Financial regulation


Financial regulation

Financial regulations are a form of regulation or supervision, which subjects financial institutions to certain requirements, restrictions and guidelines, aiming to maintain the integrity of the financial system. This may be handled by either a government or non-government organization.

Aims of regulation

The specific aims of financial regulators are usually:
* To enforce applicable laws
* To prosecute cases of market misconduct, such as insider trading
* To license providers of financial services
* To protect clients, and investigate complaints
* To maintain confidence in the financial system


=Authority by Country= :"See main article List of financial regulatory authorities by country"The following is a short listing of regulatory authorities in various jurisdictions, for a more complete listing, please see list of financial regulatory authorities by country.
* U.S. Securities and Exchange Commission (SEC), USA
* Securities and Exchange Surveillance Commission (SESC), Japan
* Investment Dealers Association of Canada (IDA), Canada
* Irish Financial Services Regulatory Authority, Ireland
* Financial Services Authority (FSA), UK
* Autorité des marchés financiers (AMF), France
* Financial Supervisory Commission (FSC), Taiwan
* China Securities Regulatory Commission (CSRC), People's Republic of China
* China Insurance Regulatory Commission (CIRC), People's Republic of China
* China Banking Regulatory Commission (CBRC), People's Republic of China
* Securities and Exchange Commission of Pakistan, Pakistan
* Comisión Nacional Bancaria y de Valores, Mexico
* Security and Exchange Board of India, India

Unique jurisdictions

In Australia, the Australian Prudential Regulation Authority (APRA) supervises banks and insurers. Australian Securities and Investments Commission (ASIC) is responsible for enforcing financial services and corporations laws.

ee also

* Bank regulation
* Finance

External links

* [http://www.law.uc.edu/CCL/ Securities Lawyer's Deskbook] from the University of Cincinnati College of Law
* [http://www.seclaw.com Securities Law Home Page]
* [http://www.compliance-exchange.com The Compliance Exchange] Jonathan Halsey's financial regulation research resource

* [http://www.imf.org/external/pubs/ft/survey/so/2008/RES02408A.htm Ana Carvajal, Jennifer Elliott: IMF Study Points to Gaps in Securities Market Regulation]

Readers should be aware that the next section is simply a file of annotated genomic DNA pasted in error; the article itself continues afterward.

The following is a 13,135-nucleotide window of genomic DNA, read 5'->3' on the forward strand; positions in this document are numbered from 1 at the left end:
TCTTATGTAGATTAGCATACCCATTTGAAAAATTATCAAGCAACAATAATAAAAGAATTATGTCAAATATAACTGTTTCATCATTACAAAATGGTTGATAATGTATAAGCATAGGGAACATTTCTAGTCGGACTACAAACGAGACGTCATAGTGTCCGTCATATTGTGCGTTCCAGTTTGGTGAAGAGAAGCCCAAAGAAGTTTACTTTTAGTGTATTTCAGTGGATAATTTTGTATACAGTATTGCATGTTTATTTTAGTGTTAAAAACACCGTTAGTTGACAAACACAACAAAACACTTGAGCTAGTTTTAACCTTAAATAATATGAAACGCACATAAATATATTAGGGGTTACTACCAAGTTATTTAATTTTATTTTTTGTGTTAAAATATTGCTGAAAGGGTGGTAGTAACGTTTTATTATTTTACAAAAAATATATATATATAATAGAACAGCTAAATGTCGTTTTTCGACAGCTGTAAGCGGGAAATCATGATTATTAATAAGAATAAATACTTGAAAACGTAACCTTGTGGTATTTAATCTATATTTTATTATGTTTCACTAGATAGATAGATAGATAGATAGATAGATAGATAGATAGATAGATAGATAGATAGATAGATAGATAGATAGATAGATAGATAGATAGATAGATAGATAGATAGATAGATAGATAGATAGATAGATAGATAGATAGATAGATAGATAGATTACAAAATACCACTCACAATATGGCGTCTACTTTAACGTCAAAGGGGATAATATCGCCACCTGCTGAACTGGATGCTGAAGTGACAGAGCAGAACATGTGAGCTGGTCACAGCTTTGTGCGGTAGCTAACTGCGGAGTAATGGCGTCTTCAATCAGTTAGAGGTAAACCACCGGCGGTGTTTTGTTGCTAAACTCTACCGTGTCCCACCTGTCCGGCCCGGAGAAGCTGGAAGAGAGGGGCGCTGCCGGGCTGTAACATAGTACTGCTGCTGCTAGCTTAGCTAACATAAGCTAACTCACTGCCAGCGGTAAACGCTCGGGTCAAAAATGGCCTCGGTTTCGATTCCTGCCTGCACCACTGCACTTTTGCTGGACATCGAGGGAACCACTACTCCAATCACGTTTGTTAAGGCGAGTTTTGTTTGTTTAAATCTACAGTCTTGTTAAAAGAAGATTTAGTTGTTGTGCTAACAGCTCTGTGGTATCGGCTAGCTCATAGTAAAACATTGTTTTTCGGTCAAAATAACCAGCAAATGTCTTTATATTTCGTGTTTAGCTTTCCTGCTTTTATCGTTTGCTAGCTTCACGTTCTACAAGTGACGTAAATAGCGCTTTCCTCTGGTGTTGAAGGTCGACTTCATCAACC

* [http://www.iosco.org/library/pubdocs/pdf/IOSCOPD82.pdf IOSCO: Objectives and Principles of Securities Regulation (PDF-Datei 67 Seiten)]


Wikimedia Foundation. 2010.

Look at other dictionaries:

  • Financial services in Japan — refers to the services provided in Japan by the finance industry: banks, investment banks, insurance companies, credit card companies, consumer finance companies, government sponsored enterprises, and stock brokerages.Foreign companiesThere are… …   Wikipedia

  • Financial Services Modernization Act of 1999 — Gramm Leach Bliley Act (GLBA) USA Also known as the Financial Services Modernization Act of 1999. The GLBA repealed provisions of the Banking Act of 1933 (Glass Steagall Act) which prohibited one institution from acting as an investment bank,… …   Law dictionary

  • Financial market participants — Col …   Wikipedia

  • Financial Services Authority — The Financial Services Authority ( FSA ) is an independent non governmental body, quasi judicial body and a company limited by guarantee that regulates the financial services industry in the United Kingdom. Its main office is based in Canary… …   Wikipedia

  • Financial crisis — For the 2008–2010 crisis, see Subprime mortgage crisis , Late 2000s financial crisis and Late 2000s recession. Economics …   Wikipedia

  • Financial Industry Regulatory Authority — In the United States, the Financial Industry Regulatory Authority, Inc., or FINRA, is a private corporation that acts as a self regulatory organization (SRO). FINRA is the successor to the National Association of Securities Dealers, Inc. (NASD).… …   Wikipedia

  • Financial Conduct Authority — The Financial Conduct Authority (FCA),[1] previously known as the Consumer Protection and Markets Authority (CPMA), is a future agency of the Government of the United Kingdom, formed as one of the successors to the Financial Services… …   Wikipedia

  • Financial market — Finance Financial markets Bond market …   Wikipedia

  • Financial ratio — Corporate finance …   Wikipedia

  • Financial institution — In financial economics, a financial institution acts as an agent that provides financial services for its clients or members. Financial institutions generally fall under financial regulation from a government authority. Common types of financial… …   Wikipedia


Share the article and excerpts

Direct link
Do a right-click on the link above
and select “Copy Link”

We are using cookies for the best presentation of our site. Continuing to use this site, you agree with this.